In her last letter, Marie-Antoinette wrote to her sister-in-law Madame Elisabeth: “Happiness is doubled when shared with a friend….” In those words are contained the value she placed on friendship as being intrinsic to her happiness. Indeed, the queen had a great capacity for friendship, although she was not always prudent in her choice of companions.
In some cases, especially in regard to Madame de Polignac, the friendship spilled over into girlish infatuation. Her enemies seized upon such weaknesses and perceived faults to feed the false rumors that Marie-Antoinette had lovers of both genders. No serious biographer of the queen gives the least credence to the scandalous stories; even Lady Antonia Fraser insists in her recent biography that there is not the slightest indication that Marie-Antoinette ever participated in homosexual acts.
However, people with promiscuous backgrounds tend to judge others according to their own behavior. The French court, being the French court, was the kind of setting that shadowed the most innocent relationships with tawdry connotations. Marie-Antoinette, with her beauty, naiveté and sentimentality, was the perfect target for every sort of calumny.
In an age famous for florid and exaggerated expressions, the queen was especially gushing and emotional when revealing her feelings. In my opinion, it speaks of the deep loneliness and sense of isolation that she experienced as a young girl, sent away from home at the age of fourteen to a hostile court. To some extent, her emotions remained fixed at that age, with all the intensity of early adolescence, as can be seen in the lyrics she wrote for a song, “Portrait Charmant:”
Portait charmant, portait de mon amie
Gage d’amour par l’amour obtenu
Ah viens m’offrir le bien que j’ai perdu
Te voir encore me rappelle à la vie.
Oui les voilà ses traits, ses traits que j’aime
Son doux regard, son maintien, sa candeur
Lorsque ma main te presse sur mon coeur
Je crois encore la presser elle-même
Non tu n’as pas pour moi les mêmes charmes
Muet témoin de nos tendres soupirs
En retraçant nos fugitifs plaisirs
Cruel portrait, tu fais couler mes larmes
Pardonne-moi mon injuste langage
Pardonne aux cris de ma vive douleur
Portait charmant, tu n’es pas le bonheur
Mais bien souvent tu m’en offres l’image
Charming portrait, portrait of my friend
Token of love, by love obtained
Ah come and give me back the good I have lost
To see you again brings me back to life
Yes here they are, her features, her features I love
Her sweet looks, her bearing, her ingenuousness
When I press you to my heart
I think I still embrace her herself.
No you don’t have to me the same charms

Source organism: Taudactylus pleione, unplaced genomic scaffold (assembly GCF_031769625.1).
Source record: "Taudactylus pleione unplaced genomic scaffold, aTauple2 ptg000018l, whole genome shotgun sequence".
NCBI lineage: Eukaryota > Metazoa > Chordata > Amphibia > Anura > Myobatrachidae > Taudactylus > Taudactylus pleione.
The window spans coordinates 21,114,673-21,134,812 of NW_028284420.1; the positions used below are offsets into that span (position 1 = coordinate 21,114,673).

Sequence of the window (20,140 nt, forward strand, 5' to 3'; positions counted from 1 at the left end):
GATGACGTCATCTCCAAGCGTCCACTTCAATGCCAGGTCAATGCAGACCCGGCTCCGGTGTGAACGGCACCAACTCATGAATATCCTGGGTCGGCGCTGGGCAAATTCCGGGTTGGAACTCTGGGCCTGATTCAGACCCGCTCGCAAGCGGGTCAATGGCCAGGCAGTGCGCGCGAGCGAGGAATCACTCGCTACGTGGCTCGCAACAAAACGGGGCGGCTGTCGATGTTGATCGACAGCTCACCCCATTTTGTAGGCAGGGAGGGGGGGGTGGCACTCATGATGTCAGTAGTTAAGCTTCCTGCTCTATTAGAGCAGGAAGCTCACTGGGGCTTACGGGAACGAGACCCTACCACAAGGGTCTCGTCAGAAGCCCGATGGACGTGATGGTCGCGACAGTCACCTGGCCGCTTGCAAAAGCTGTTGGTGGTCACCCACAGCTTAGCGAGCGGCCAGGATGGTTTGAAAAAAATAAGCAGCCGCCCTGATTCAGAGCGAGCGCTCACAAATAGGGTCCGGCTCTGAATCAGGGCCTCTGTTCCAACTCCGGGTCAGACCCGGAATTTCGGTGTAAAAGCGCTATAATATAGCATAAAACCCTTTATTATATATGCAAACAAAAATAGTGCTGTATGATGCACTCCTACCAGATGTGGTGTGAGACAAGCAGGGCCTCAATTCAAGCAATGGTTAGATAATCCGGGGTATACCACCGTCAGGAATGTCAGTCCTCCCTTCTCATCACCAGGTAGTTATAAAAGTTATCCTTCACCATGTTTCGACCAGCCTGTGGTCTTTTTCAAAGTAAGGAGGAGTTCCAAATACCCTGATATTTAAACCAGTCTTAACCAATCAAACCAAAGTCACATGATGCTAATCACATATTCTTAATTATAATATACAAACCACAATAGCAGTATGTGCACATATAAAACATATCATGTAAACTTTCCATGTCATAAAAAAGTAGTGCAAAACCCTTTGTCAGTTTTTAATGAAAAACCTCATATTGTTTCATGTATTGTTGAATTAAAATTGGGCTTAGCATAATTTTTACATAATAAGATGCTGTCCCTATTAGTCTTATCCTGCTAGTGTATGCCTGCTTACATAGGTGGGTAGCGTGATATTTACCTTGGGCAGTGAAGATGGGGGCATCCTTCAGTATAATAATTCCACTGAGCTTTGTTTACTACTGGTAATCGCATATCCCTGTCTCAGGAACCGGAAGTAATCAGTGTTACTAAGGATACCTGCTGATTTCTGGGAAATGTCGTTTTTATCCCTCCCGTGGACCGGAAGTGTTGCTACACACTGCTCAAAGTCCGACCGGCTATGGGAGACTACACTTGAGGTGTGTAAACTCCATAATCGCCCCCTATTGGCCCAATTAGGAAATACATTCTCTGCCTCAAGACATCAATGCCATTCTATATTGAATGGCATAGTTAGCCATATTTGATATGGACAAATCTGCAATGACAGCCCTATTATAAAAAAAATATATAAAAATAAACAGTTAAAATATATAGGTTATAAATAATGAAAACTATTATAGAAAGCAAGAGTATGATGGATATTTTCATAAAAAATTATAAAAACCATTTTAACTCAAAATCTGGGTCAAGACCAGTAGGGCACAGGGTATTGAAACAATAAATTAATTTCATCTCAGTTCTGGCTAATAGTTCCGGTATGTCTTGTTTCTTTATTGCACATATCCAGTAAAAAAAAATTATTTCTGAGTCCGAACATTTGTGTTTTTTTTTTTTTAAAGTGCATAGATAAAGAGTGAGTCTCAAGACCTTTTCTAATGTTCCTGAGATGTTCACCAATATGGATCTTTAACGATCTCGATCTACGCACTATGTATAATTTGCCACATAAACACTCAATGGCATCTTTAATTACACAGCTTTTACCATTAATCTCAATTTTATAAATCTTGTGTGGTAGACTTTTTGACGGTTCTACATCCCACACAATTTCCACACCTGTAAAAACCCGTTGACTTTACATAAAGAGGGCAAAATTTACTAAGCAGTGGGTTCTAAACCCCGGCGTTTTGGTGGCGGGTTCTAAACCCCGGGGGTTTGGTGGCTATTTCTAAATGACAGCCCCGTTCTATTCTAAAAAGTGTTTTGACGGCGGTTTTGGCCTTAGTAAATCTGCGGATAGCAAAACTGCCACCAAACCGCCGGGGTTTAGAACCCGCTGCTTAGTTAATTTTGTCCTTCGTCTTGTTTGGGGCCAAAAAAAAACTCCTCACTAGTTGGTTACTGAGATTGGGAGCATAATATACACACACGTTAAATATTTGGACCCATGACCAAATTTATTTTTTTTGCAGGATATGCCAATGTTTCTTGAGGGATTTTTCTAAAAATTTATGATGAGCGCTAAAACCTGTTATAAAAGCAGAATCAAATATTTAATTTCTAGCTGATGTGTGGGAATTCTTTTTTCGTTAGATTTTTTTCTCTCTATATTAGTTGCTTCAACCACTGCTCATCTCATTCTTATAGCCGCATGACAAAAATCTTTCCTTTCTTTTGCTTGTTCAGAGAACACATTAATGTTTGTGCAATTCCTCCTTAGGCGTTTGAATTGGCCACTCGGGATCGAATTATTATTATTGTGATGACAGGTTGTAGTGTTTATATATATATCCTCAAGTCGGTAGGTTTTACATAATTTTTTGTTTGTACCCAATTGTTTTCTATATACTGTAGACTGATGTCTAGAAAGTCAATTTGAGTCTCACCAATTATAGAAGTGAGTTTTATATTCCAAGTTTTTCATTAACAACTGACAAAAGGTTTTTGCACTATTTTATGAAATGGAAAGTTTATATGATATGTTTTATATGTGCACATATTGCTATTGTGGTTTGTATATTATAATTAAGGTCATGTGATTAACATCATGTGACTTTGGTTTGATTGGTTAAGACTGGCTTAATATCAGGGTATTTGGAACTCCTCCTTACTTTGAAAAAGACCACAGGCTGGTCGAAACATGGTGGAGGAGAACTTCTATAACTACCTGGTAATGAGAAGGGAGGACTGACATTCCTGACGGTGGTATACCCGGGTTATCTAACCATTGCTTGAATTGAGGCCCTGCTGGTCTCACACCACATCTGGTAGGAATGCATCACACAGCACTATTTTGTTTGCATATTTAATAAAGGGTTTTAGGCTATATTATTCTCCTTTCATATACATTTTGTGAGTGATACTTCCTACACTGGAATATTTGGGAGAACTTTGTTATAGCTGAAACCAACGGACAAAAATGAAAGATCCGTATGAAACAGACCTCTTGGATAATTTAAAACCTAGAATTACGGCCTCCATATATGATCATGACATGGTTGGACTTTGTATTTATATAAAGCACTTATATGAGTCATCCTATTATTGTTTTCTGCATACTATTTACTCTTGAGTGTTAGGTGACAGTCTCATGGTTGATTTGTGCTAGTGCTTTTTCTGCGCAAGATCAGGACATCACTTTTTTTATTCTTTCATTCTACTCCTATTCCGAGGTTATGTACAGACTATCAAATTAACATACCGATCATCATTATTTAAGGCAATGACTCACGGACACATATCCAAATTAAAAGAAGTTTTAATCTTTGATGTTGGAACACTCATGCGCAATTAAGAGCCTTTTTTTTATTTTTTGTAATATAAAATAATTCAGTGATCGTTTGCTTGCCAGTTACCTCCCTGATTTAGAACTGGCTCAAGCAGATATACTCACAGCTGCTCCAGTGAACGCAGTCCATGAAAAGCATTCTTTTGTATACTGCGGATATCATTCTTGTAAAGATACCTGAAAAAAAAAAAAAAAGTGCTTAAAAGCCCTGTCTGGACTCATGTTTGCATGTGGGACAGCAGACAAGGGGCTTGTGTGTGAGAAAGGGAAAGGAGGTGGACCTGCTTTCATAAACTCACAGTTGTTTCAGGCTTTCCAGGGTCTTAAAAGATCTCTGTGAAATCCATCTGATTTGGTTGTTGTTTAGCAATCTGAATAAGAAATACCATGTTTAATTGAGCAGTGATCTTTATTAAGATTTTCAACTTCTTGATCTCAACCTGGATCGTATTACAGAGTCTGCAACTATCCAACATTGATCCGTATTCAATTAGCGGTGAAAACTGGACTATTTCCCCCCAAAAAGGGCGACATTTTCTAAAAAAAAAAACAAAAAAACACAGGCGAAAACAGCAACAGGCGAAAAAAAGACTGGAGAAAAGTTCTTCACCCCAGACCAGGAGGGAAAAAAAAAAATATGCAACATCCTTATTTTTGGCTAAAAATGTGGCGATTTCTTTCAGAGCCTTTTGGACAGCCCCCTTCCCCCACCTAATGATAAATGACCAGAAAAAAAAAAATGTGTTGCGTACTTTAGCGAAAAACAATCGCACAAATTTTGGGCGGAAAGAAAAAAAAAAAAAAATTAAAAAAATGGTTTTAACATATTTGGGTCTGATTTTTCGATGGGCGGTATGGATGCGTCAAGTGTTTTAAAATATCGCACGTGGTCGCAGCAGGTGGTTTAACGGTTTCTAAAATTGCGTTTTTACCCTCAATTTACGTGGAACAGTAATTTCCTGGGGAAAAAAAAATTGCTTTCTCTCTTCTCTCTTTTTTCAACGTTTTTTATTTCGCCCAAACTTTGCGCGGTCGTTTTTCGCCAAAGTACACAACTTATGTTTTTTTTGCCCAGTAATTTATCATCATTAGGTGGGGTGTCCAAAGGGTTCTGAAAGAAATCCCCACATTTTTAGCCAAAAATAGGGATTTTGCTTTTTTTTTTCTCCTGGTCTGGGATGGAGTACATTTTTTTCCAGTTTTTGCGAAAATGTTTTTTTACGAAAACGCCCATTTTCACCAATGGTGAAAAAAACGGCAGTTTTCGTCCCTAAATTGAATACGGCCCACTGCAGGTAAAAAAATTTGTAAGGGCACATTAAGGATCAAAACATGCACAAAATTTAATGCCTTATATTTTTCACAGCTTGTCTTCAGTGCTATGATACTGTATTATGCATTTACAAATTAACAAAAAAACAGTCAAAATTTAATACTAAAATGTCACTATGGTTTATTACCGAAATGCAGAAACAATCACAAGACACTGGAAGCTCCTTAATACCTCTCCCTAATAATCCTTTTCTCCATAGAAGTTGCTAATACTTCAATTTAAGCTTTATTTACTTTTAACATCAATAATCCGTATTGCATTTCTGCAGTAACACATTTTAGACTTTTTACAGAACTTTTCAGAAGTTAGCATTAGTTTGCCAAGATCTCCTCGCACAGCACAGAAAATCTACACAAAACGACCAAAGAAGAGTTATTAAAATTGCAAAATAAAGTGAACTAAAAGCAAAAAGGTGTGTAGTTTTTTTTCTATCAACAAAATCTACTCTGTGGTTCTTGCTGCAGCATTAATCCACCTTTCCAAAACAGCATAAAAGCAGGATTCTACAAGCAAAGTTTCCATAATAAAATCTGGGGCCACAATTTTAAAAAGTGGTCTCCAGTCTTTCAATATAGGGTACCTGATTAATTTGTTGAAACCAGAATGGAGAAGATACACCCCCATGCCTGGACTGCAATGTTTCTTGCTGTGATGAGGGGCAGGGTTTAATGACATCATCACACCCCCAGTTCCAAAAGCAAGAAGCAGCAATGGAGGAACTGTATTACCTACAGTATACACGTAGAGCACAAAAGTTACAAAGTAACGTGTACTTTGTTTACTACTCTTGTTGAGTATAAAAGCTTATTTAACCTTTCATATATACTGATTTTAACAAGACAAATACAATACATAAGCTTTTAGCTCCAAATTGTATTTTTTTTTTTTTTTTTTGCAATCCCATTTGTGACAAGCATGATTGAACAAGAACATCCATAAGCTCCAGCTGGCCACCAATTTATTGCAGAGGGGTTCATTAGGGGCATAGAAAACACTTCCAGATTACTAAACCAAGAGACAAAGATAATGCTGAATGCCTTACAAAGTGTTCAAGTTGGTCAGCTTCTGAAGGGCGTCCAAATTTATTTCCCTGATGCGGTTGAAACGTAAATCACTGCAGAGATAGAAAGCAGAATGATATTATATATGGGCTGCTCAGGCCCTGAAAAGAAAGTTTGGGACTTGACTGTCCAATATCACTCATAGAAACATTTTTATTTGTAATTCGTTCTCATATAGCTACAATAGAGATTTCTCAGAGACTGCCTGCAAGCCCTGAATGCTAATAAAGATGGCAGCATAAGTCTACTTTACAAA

Silent witness of our tender sighs
By recounting our fleeting pleasures
Cruel portrait, you make my tears fall.
Forgive me for my unfair language
Forgive the cries of my bitter woe
Charming portrait, you are not happiness
But so often you give me the image of it.
“Portrait Charmant” was written for one of the queen’s close friends, perhaps Madame de Lamballe. It would be unwise to interpret the lines in terms of our contemporary American culture, so colored by Calvinism and yet ready to sexualize everything. In the lifestyle the queen tried to design at Petit Trianon, life was beautiful, love was pure, everything was rustic, pristine, and natural, a place for small children to play in innocence. In her letters she was always covering everyone with kisses, completely unaware of any double entendres, of any sordid misinterpretation.
Why did Marie-Antoinette have such a need for close friendships? In the vast palaces where she was born and raised, amid a many-peopled court, where she often went for ten days at a time without seeing her busy mother, the Archduchess Antonia’s closest family member was her sister, Maria Carolina, three years her senior. Maria Carolina was bossy but very motherly and extremely protective of her little sister. When Antonia was about twelve, Carolina married and the two sisters never saw each other again. Later, Marie-Antoinette, far away in France, separated from her mother, who was always highly critical of her anyway, tried to find a friend, a “big sister” to take Carolina’s place. Both of her closest friends, Madame de Lamballe and Madame de Polignac, were a few years older than herself and, especially Madame de Polignac, were highly maternal. The queen seemed to grow in emotional maturity and balance after she herself became a mother and had to fight for the survival of her family.
The fact that her marriage had so many difficulties getting started, and that her husband Louis XVI, although a worthy man, was known to be moody, the queen gravitated to her girlfriends for emotional support. Louis XVI had high regard for Madame de Polignac and encouraged his wife to befriend her, seeing her as someone who could guide Antoinette into being a good wife and mother.
Throughout her life, Marie-Antoinette had many friends from all walks of life, including artists, musicians, and theater people, so that her maid Madame Campan in her Memoirs described the queen as being “too democratic.” In the last few years, she grew closer to her pious sister-in-law Madame Elisabeth; it was to Elisabeth that the queen, about to die, expressed her last thoughts and her restrained agony. “I had friends,” she wrote. “The idea of being forever separated from them and from all their troubles is one of the greatest sorrows that I suffer in dying. Let them at least know that to my latest moment I thought of them.”